Over the years I’ve been philosophizing largely with Westerners, I’ve discovered that most, when we begin, are in the purgatorial state. If I were to generalize, I would say that many Westerners are presently living in purgatory.
A brief sketch of modern-day purgatory would argue that it consists of (i) the primacy of the rational mind, (ii) the dominant mode of this rational mind being skepticism, (iii) de facto secularism, and (iv) de facto materialism.
I. The Primacy of the Rational Mind
In Be Here Now (1971), Ram Dass makes explicit the post-German Enlightenment scientific materialist mistake: this is to take the rational mind to be the primary faculty of the human soul. Doing so, however, breeds hyperintellectualism, which ever seeking never rests. The rational mind, if and when it becomes hegemonic, “can’t get no satisfaction,” yet such is precisely, endlessly, futilely what it aims at. In fact, Hegel’s critique of Descartes still stands: Descartes longed for an indubitable rational foundation, and this longing was born of “the fear of error.”
It’s not hard to see that what motivates the primacy of the rational mind is a certain primordial anxiety for certainty. Yet what ensues for the rational mind in its various ventures are not certitudes but vacillations and probabilities. Thus, without the primacy of the heart, the heart-mind, or faith, the rational mind founders, flails, and, without admitting as much, fails.
Observe carefully the contrast: a major theme in nondual metaphysics (also known as panentheism–e.g., Zen, Chan, Daoism, Sufism, Christian mysticism, etc.) is that the heart is the way to God, or Dao, while the rational mind is nothing but a servant. Rumi, for instance, follows the Sufi tradition in arguing for the “limitations of reason” seen over and against the power of “gnosis.” Gnosis refers to the intuitive, unitive, immediate knowledge, especially of the divine, a knowledge that is only accessible to the heart.
Where the heart is intuitive and unitive, reason is analytical and discriminatory (i.e., this set over and against that, etc.). The heart is truly certain whereas reason is very often inconclusive, probabilistic.
The point at hand? To place the heart first and to allow reason to be a servant–a proper one–of the heart. To reject the possibility of the heart, as moderns have done, and to put the rational mind first is to exist–and (mark this) to remain–in a state of purgatory.
II. Modern Skepticism
The commonest mode of the rational mind is modern skepticism: doubting, nitpicking, “on the other hand-ing,” and the like. Any proposition can be met with a yes, but. A promising proposal isn’t shot down so much as it is slowly eroded through the corrosive power of doubting. The soul, thereby, gets whittled down and away.
Modern skepticism with hold one in purgatory, and so long as one remains married to this mode of skepticism, just so long will one be lost in–and to–this no man’s land. It could be said, in brief, that modern skepticism is demonic.
III. De Facto Secularism
While secularism can be defined in myriad ways, I’d like to speak of it, here, in terms of the rejection out of hand of any idea of transcendence. Hence, Nasr’s symbol of the Y-axis is nullified from the outset: there is, so secularists posit, no vertical axis and thus there is no ultimate question here. “From ash to ash, dust to dust” is distorted and misread from the perspective of an unimaginative literal mind.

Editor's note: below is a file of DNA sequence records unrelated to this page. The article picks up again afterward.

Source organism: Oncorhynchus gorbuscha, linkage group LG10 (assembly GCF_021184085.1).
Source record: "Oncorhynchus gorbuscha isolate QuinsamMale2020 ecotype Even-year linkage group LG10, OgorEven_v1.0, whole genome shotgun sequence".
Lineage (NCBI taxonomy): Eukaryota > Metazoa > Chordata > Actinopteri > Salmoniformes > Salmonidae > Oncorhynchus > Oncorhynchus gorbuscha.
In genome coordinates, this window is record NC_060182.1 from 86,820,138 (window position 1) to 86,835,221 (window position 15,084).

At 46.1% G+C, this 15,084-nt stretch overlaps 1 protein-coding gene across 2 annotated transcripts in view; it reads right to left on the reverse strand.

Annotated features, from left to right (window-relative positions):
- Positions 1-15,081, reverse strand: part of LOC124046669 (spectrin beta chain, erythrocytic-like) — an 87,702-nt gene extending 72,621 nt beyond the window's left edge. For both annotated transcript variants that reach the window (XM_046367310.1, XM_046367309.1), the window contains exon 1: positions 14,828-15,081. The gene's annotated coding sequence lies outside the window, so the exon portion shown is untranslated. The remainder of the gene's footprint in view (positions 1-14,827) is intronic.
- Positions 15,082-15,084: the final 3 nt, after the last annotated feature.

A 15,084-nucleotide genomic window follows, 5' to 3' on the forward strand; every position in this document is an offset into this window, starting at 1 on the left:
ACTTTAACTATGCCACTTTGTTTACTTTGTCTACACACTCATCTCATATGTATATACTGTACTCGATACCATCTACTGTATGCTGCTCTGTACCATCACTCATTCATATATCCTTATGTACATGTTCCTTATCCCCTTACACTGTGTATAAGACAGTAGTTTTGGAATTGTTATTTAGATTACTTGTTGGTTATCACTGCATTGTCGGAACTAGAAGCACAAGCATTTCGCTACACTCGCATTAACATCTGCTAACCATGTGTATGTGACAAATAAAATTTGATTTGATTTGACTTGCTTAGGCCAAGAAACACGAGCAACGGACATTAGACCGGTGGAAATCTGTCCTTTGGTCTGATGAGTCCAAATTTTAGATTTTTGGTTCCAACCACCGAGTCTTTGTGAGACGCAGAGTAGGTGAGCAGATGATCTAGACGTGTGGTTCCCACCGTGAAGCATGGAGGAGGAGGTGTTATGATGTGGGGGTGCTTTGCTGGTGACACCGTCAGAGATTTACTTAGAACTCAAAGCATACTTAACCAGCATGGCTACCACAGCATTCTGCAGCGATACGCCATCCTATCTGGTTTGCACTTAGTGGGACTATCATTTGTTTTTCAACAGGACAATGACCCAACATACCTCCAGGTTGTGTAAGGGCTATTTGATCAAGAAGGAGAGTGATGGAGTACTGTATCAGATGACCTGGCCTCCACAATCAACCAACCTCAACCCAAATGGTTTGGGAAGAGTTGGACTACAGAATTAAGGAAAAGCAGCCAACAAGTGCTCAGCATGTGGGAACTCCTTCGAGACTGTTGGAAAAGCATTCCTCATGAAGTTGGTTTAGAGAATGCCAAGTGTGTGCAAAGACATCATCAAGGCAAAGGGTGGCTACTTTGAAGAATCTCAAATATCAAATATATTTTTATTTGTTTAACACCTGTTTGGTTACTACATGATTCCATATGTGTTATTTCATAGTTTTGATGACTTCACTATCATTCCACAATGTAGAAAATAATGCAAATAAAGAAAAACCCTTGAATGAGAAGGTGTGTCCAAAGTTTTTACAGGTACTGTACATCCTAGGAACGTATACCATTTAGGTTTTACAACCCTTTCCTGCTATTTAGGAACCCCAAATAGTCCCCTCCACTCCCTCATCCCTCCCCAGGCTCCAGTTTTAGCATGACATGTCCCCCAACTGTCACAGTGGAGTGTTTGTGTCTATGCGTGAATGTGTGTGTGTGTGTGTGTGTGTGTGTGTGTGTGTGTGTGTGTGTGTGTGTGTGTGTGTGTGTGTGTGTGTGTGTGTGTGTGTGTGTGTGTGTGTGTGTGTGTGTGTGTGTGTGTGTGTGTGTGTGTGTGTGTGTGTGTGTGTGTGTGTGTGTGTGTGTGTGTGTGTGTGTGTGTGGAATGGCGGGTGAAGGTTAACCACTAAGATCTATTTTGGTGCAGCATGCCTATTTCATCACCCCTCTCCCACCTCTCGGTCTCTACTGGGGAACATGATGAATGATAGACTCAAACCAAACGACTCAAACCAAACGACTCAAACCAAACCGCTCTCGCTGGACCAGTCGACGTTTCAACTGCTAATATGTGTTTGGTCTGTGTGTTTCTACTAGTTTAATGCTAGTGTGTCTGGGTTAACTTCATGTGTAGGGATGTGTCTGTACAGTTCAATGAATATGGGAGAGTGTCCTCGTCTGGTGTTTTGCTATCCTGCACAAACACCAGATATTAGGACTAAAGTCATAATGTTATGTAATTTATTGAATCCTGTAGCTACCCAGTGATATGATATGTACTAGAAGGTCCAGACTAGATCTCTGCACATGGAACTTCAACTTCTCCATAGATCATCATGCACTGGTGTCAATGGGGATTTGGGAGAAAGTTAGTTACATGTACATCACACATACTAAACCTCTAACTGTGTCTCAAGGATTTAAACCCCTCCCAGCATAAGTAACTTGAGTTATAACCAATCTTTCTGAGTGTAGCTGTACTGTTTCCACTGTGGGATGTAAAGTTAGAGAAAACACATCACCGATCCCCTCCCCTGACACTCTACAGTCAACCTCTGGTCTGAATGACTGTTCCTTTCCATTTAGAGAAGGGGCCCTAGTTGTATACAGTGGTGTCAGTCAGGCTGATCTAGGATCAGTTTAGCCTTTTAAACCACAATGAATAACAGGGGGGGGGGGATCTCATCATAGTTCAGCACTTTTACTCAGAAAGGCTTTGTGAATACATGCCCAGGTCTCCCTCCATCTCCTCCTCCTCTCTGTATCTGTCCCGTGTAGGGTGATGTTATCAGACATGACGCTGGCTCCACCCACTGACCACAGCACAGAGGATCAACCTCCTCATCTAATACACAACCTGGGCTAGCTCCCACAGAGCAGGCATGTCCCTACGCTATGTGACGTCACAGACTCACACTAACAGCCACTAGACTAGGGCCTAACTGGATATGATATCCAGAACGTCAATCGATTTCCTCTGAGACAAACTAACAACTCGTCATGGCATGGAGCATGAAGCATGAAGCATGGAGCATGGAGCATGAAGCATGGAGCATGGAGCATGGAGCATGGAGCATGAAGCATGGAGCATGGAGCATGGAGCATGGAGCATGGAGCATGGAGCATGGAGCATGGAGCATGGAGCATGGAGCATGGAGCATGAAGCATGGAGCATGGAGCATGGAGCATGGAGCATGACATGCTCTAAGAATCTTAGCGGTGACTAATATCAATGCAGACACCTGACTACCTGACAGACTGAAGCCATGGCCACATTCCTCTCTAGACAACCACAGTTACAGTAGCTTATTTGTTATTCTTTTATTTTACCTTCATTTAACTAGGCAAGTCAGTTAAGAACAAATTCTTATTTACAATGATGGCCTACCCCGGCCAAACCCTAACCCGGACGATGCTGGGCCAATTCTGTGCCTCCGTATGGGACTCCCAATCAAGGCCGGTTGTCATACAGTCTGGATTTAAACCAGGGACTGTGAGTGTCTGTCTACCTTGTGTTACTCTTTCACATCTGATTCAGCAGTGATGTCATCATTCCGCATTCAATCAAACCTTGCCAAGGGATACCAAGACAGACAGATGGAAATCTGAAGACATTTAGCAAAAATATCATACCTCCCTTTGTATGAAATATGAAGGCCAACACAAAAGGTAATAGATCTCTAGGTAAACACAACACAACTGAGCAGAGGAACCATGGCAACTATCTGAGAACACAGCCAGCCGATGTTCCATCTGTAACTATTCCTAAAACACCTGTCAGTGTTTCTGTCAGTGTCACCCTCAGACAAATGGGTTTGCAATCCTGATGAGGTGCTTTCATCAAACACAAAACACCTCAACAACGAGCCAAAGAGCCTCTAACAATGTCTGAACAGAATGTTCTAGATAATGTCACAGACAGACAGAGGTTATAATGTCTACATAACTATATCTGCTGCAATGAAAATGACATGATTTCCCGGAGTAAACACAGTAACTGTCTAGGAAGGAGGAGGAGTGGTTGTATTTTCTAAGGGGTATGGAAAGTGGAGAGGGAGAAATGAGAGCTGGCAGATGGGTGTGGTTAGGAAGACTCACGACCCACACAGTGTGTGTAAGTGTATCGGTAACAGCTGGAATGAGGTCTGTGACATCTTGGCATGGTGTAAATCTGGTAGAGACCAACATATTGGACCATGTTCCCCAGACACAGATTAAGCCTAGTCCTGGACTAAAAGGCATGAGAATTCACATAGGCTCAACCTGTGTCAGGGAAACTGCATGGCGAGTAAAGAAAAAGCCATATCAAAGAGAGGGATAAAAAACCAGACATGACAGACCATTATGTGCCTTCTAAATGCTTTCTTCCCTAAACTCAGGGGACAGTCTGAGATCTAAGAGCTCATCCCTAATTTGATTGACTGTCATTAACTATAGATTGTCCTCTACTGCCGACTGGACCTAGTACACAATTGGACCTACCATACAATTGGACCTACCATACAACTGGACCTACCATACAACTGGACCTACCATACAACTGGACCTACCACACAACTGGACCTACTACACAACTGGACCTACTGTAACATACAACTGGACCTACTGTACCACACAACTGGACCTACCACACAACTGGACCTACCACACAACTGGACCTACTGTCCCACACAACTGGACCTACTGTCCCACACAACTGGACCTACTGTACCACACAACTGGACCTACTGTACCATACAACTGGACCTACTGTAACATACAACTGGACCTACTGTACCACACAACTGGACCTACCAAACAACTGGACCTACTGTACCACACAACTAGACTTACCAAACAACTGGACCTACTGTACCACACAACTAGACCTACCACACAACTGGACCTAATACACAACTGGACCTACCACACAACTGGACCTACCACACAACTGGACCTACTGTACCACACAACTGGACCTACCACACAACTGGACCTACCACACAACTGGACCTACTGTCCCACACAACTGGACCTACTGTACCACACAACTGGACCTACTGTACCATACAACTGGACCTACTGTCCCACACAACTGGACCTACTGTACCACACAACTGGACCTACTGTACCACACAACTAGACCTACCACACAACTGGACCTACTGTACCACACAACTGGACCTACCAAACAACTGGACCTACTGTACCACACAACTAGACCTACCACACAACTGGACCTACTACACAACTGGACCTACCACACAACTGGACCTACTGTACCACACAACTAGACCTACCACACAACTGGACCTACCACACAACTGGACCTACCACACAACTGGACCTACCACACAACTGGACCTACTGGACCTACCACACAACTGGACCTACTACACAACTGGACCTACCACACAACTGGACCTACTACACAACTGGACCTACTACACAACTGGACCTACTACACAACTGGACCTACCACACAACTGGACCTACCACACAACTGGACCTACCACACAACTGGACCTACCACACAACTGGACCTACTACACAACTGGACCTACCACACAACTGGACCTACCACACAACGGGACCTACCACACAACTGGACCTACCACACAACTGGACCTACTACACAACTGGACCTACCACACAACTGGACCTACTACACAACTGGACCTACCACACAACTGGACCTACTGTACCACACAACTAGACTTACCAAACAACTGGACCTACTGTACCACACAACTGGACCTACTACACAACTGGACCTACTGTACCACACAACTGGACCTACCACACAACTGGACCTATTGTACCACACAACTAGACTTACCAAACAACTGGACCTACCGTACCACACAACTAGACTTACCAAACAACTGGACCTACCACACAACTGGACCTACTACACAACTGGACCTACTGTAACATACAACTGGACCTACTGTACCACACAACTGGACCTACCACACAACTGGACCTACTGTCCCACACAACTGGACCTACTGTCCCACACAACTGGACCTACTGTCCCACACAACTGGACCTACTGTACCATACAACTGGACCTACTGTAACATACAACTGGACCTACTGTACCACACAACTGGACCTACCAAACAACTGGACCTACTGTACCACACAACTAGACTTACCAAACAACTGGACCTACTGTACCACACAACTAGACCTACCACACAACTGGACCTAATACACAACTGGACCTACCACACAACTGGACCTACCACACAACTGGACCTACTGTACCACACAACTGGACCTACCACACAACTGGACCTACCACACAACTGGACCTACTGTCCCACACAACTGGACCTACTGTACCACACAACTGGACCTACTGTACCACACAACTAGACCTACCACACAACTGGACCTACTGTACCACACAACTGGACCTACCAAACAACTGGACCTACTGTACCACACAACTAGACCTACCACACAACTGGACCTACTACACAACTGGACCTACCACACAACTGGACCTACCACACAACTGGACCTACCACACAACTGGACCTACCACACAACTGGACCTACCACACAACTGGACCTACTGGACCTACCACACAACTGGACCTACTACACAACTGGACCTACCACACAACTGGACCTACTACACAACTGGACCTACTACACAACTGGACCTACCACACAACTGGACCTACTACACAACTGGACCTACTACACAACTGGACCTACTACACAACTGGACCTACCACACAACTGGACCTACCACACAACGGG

But if there is no vertical dimension, then how can we do otherwise than default to some version–faulty, to be sure–of existentialism’s bearing up ‘courageously’ to the allegedly vast, meaningless, cold universe? Frankly, I don’t understand secular atheists who speak, without irony, of “the afterlife” of those who die: their afterlife is only in “our memories.” Nonsense! Our memories fade too–and as swiftly.
I’d call secularism a dead end were it not for the fact that it’s worse: it’s purgatory masquerading as a bald truth.
IV. De Facto Materialism
What goes hand in hand with de facto secularism is de facto materialism: the stuff of which everything, and thus all beings, is made is matter. There is nothing non-physical in this ontology; the reduction base is precisely matter.
Consequently, while de facto secularism nullifies any idea of the transcendent, de facto materialism assures us that only a certain kind of X-axis–a material one–exists. It’s for this reason that I hear conversation partners speak often of life being “a slog,” an endless slog at that.
One shall dwell in purgatory so long as one adheres unquestionably to the primacy of the rational mind, modern skepticism, de facto secularism, and de facto materialism. Yet should one question even one of these orientations, then the whole thing cannot help but come crashing down. And then The Path can unfold…
Here’s how Shobhana Viswanathan introduces her interview with me:
“Philosophy urges us to wake up to what we have so far taken for granted.”
To kick off the New Year on The Change Alchemist, I have a special guest, Andrew Taggart, Practical Philosopher and Zen Buddhist to discuss the importance of a spiritual practice in the future of work.
Over the years, he has been helping executives, technologists, and artists inquire into matters of a fundamental nature. During this time, Andrew Taggart has worked with individuals at Google, Facebook, Twitter, and various tech and Fintech startups.
His ideas have been featured in Quartz, The Guardian, Singularity Hub, Big Think, Wisconsin Public Radio, TEDx, The Washington Post, and elsewhere.